Madrid wins bid to takeover Galileo support centre from UK post-Brexit

Spain has won its bid to host the Galileo satnav monitoring system after the EU decided to relocate the centre from the UK following Brexit.

Madrid wins bid to takeover Galileo support centre from UK post-Brexit
Photo: European Space Agency (ESA)

The UK had won the contract, in 2010, to provide the centre for EU’s advanced GPS satellite system but the European Commission decided the centre must be relocated to remain in the EU once Britain leaves.

The Galileo system went live last year and will eventually involve 30 satellites but the new base for the Galileo Security Surveillance Centre will be fully operation from Madrid by April 2019.

“Today the committee of the member states’ representatives met and we can confirm that the committee voted in favour, by a large majority, of our commission proposal to relocate the centre to Spain,” a spokesperson for the European commission told reporters in Brussels on Thursday.

The committee of 27 member states – excluding the UK – voted almost unanimously to move the Galileo satellite centre to Madrid, but the decision will not be made official until next week.

The centre will provide back up to the Galileo system, supporting the primary hub in Saint-Germain-en-Laye, near Paris.

The system  is designed to provide highly accurate global positioning information for phones, cars, maritime, air, rail and emergency services and was created so the EU had its own technology, and would not be forced to rely on the system provided by the US military. 

The Spanish government hopes the centre, which will cost about €4 million to build, will support up to 100 direct jobs.

It will be located in San Martín de la Vega, on an industrial estate 35km southwest of the capital.

Cristina Cifuentes, president of the Madrid regional government speaking ahead of the news that Spain’s bid had been successful said “It would be great news , consolidating Madrid as a leader in technology.”

This is the third European agency confirmed to leave the UK as a result of Brexit.

The European Banking Authority (EBA) is due to move to Amsterdam in early 2019 and the European Medicines Agency (EMA) will transfer to Paris.



BREXIT: Spain and EU suggest removing Gibraltar border

Madrid and Brussels have approached the British government with a proposal for removing the border fence between Spain and Gibraltar in order to ease freedom of movement, Spain's top diplomat said Friday.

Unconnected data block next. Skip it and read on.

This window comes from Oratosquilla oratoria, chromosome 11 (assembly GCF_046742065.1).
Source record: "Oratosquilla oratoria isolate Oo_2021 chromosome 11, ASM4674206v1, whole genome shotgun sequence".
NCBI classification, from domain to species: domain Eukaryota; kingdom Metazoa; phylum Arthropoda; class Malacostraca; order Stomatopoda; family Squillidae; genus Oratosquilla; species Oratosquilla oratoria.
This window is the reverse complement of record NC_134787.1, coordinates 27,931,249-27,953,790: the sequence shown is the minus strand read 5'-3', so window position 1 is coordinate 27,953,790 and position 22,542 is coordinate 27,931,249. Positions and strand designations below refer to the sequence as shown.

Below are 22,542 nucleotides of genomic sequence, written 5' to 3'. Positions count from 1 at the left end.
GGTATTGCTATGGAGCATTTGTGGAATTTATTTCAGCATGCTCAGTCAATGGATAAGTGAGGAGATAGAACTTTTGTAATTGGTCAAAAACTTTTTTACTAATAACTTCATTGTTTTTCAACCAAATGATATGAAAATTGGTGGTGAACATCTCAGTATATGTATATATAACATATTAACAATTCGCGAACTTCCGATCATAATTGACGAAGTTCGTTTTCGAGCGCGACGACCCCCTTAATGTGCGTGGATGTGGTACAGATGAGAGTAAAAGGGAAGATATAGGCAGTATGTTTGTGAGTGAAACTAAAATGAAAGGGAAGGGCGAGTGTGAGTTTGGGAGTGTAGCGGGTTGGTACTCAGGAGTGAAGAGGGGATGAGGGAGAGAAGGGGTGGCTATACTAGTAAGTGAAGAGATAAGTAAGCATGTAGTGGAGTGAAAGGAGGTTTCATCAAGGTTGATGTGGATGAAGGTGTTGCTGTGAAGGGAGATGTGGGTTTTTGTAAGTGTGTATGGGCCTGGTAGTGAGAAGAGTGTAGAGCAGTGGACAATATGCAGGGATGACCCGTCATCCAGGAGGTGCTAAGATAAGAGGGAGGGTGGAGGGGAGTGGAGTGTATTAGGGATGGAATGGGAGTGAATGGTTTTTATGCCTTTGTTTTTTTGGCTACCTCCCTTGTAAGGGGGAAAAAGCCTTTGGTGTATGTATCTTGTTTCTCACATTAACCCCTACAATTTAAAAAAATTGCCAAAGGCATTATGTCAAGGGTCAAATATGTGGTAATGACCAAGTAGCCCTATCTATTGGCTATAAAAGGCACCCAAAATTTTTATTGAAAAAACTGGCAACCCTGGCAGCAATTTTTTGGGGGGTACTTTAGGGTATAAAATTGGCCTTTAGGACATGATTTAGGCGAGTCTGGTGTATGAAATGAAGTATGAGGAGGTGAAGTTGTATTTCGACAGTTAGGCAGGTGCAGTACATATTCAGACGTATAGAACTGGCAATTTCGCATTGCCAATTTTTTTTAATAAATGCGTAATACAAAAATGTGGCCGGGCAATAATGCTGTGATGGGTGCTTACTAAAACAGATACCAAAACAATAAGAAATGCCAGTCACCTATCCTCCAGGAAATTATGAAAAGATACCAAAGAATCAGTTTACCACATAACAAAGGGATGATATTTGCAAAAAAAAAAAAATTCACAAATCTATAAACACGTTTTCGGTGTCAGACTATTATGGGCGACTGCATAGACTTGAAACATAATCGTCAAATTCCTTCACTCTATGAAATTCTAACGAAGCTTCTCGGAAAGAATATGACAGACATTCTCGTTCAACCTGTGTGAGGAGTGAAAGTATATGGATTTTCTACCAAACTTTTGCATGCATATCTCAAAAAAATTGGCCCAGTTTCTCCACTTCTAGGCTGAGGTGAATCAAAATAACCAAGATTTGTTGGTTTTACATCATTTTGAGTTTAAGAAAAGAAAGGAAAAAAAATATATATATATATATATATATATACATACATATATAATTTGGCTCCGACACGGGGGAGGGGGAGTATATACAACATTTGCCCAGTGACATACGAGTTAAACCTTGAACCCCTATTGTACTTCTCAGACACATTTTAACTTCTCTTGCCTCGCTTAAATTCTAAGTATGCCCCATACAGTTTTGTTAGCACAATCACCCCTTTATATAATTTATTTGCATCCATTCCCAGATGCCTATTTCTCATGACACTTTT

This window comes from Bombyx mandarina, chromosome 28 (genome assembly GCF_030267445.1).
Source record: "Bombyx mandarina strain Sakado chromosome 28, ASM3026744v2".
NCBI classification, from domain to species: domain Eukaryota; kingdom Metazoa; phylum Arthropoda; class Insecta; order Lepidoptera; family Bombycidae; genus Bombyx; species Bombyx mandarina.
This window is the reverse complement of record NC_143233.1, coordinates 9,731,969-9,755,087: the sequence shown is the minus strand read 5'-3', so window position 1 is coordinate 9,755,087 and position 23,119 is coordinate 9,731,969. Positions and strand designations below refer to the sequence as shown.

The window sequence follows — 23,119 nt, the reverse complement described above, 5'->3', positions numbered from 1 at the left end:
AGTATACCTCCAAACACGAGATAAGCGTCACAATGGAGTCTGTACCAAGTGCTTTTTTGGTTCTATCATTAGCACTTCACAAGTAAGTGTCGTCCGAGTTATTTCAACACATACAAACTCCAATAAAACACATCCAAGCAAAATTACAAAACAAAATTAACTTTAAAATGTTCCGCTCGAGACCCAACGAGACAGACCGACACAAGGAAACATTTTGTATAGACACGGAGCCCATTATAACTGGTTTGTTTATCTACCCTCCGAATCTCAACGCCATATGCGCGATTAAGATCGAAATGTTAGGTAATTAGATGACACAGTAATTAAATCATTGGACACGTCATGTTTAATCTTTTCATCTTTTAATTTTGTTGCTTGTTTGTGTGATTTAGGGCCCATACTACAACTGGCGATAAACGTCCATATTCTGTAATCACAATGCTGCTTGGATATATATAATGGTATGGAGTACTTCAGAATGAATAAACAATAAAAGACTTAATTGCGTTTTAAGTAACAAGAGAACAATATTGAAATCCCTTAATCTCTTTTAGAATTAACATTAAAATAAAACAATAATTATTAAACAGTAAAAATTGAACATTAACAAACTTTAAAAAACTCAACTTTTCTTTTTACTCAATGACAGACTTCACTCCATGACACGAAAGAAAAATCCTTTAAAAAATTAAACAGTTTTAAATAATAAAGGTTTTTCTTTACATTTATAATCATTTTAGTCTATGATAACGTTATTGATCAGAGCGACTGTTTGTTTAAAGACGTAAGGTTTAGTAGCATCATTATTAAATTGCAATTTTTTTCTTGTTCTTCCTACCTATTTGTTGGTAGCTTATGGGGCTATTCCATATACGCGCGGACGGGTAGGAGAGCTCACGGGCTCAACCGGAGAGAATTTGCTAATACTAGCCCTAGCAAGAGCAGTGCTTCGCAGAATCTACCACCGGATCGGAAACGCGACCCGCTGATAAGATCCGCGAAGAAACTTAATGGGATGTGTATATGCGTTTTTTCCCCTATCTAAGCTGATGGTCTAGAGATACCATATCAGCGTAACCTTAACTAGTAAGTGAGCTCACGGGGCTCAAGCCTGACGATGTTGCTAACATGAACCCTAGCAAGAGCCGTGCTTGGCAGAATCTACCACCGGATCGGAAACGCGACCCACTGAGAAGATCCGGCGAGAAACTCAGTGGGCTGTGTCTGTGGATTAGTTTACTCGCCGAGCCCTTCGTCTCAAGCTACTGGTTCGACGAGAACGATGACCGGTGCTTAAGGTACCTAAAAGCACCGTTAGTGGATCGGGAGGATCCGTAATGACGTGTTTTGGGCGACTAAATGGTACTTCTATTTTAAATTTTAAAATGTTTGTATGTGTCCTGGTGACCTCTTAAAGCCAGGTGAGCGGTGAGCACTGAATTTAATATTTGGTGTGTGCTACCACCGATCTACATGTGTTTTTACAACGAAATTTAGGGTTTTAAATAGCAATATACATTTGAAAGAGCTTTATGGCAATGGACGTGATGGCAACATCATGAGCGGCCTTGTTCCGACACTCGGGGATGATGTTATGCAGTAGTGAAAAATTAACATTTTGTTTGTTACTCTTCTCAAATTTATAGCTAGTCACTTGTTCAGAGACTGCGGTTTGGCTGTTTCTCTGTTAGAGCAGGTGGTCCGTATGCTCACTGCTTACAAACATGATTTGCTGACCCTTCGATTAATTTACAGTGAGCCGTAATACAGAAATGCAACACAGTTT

BREXIT: Spain and EU suggest removing Gibraltar border

“The text presented to the United Kingdom is a comprehensive proposal that includes provisions on mobility with the aim of removing the border fence and guaranteeing freedom of movement,” Foreign Minister José Manuel Albares said, according to a ministry statement.

Such a move would make Spain, as representative of Europe’s passport-free Schengen zone, “responsible for controlling Gibraltar’s external borders”, it said.

The Schengen Area allows people to move freely across the internal borders of 26 member states, four of which are not part of the EU.

There was no immediate response from London.

A tiny British enclave at Spain’s southern tip, Gibraltar’s economy provides a lifeline for some 15,000 people who cross in and out to work every day.

Most are Spanish and live in the impoverished neighbouring city of La Línea.

Although Brexit threw Gibraltar’s future into question, raising fears it would create a new “hard border” with the EU, negotiators reached a landmark deal for it to benefit from the rules of the Schengen zone just hours before Britain’s departure on January 1, 2021.

Details of the agreement have yet to be settled.

With a land area of just 6.8 square kilometres (2.6 square miles), Gibraltar is entirely dependent on imports to supply its 34,000 residents and the deal was crucial to avoid slowing cross-border goods trade with new customs procedures.

Albares said the proposal would mean Madrid “taking on a monitoring and protection role on behalf of the EU with regards to the internal market with the removal of the customs border control” between Spain and Gibraltar.

The deal would “guarantee the free movement of goods between the EU and Gibraltar” while guaranteeing respect for fair competition, meaning businesses in the enclave would “compete under similar conditions to those of other EU operators, notably those in the surrounding area”.

Although Spain ceded Gibraltar to Britain in 1713, Madrid has long wanted it back in a thorny dispute that has for decades involved pressure on the frontier.

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